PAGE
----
(Transcript from World News Australia Radio)
They’re the new eyes in the sky, taking human vision further than ever before.
Remotely piloted aircraft, also known as drones, have become more affordable for hundreds of Australians, and they’re growing in popularity.
Search and rescue operations could be among the areas to benefit from the new technology.
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When fires raged across parts of New South Wales last month, dramatic images of the devastation were captured by hobby drone operators flying unpiloted aircraft with cameras attached.
Then the Civil Aviation Safety Authority stepped in: to warn unlicensed drone operators against flying without permission or face an $8,000 fine.
Even so, approved drones could be part of the fire-fighting solution.
At the Australian Research Centre for Aerospace Automation in Brisbane, Rowland Marshall is among those working to develop responsive, unmanned aircraft…for use in disaster prevention and response.
“Unmanned aero-vehicles (UAV) greatly reduce the risk to pilots and also to people on the ground by providing more information. And with regards to Project Rescue, what we’re trying to do is make the usage of those aircraft safer so we can use them in more environments, in more areas and more locations.”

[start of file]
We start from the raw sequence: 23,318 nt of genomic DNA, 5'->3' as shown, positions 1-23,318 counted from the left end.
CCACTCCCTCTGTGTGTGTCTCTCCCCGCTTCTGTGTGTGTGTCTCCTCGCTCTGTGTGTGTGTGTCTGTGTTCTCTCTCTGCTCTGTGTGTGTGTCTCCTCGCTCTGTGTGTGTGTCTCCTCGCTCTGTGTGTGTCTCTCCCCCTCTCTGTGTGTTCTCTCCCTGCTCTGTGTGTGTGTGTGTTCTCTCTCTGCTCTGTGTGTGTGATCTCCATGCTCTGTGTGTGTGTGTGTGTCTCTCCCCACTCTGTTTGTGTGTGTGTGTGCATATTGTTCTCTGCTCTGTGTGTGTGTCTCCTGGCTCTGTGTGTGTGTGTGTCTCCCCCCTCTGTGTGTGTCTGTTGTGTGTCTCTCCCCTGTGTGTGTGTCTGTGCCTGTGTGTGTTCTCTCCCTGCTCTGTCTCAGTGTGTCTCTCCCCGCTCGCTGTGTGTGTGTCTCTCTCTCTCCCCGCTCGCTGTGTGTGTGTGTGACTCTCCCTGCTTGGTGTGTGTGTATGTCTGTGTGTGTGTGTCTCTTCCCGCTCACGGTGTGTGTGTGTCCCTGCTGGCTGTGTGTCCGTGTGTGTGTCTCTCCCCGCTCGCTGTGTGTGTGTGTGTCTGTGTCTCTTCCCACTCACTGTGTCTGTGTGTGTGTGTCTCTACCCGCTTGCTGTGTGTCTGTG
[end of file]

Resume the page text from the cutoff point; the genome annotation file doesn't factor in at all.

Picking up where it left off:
He sees a future where drones take over the toughest tasks for humans, in the most challenging environments.
“You’ll be delivering packages or completely monitoring or fighting fires autonomously. Basically doing anything that’s dull, dirty or dangerous.”
NSW Rural Fire Service Commissioner Shane Fitzsimmons says they’re already looking at ways to use the technology.
“As a matter of fact, in recent years, we’ve partnered at a national level, we have a collaboration through the National Aerial Fire Fighting Centre, and one of the things we are looking at are UAVs and drones, and what application there would be in fire management, and more broadly in emergency management.”
But he says there’s more work to be done in the area of safety.
“What we do need to work out is airspace issues, how do we integrate those into existing air operations, what are the principal uses that we would have? And at this stage it would appear to be around intelligence-gathering, observation, reconnaissance, those sorts of things.”
Peter Gibson of the Civil Aviation Safety Authority says commercial and hobby drone operators alike need to be aware of the rules that surround them.
“These are machines that have a bit of weight behind them, they’ve got spinning blades which are relatively sharp, they can cause injury, they could even cause death. Certainly they could cause damage to another aircraft. So you’ve just got to use your common sense.”
There are 60 licensed commercial drone operators in Australia, a figure that is growing all the time.
We won’t be seeing them in cities any time soon.
They’re more likely to be used in remote and rural areas.